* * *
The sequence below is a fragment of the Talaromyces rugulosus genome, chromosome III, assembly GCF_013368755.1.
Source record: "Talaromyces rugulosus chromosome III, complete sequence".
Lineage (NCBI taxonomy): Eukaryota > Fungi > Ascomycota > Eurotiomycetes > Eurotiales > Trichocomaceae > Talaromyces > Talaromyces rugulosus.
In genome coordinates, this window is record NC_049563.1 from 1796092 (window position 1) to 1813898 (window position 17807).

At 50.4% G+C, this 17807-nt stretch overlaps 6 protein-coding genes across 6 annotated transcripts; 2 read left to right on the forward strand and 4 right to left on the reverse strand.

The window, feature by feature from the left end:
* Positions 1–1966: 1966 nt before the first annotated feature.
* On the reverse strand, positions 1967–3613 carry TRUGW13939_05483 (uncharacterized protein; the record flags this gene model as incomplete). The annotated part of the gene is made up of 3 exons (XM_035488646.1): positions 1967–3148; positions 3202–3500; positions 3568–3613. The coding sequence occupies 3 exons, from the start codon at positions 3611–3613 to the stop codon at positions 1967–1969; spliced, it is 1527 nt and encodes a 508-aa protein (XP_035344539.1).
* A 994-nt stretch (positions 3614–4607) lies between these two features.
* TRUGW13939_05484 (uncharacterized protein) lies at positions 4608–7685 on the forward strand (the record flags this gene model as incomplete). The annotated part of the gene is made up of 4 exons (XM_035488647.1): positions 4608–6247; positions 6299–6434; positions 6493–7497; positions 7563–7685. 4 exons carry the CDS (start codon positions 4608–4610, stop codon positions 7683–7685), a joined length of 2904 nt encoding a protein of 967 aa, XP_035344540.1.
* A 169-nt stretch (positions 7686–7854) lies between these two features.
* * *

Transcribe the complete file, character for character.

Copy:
The sequence below is a fragment of the Talaromyces rugulosus genome, chromosome III, assembly GCF_013368755.1.
Source record: "Talaromyces rugulosus chromosome III, complete sequence".
Lineage (NCBI taxonomy): Eukaryota > Fungi > Ascomycota > Eurotiomycetes > Eurotiales > Trichocomaceae > Talaromyces > Talaromyces rugulosus.
In genome coordinates, this window is record NC_049563.1 from 1796092 (window position 1) to 1813898 (window position 17807).

At 50.4% G+C, this 17807-nt stretch overlaps 6 protein-coding genes across 6 annotated transcripts; 2 read left to right on the forward strand and 4 right to left on the reverse strand.

The window, feature by feature from the left end:
* Positions 1–1966: 1966 nt before the first annotated feature.
* On the reverse strand, positions 1967–3613 carry TRUGW13939_05483 (uncharacterized protein; the record flags this gene model as incomplete). The annotated part of the gene is made up of 3 exons (XM_035488646.1): positions 1967–3148; positions 3202–3500; positions 3568–3613. The coding sequence occupies 3 exons, from the start codon at positions 3611–3613 to the stop codon at positions 1967–1969; spliced, it is 1527 nt and encodes a 508-aa protein (XP_035344539.1).
* A 994-nt stretch (positions 3614–4607) lies between these two features.
* TRUGW13939_05484 (uncharacterized protein) lies at positions 4608–7685 on the forward strand (the record flags this gene model as incomplete). The annotated part of the gene is made up of 4 exons (XM_035488647.1): positions 4608–6247; positions 6299–6434; positions 6493–7497; positions 7563–7685. 4 exons carry the CDS (start codon positions 4608–4610, stop codon positions 7683–7685), a joined length of 2904 nt encoding a protein of 967 aa, XP_035344540.1.
* A 169-nt stretch (positions 7686–7854) lies between these two features.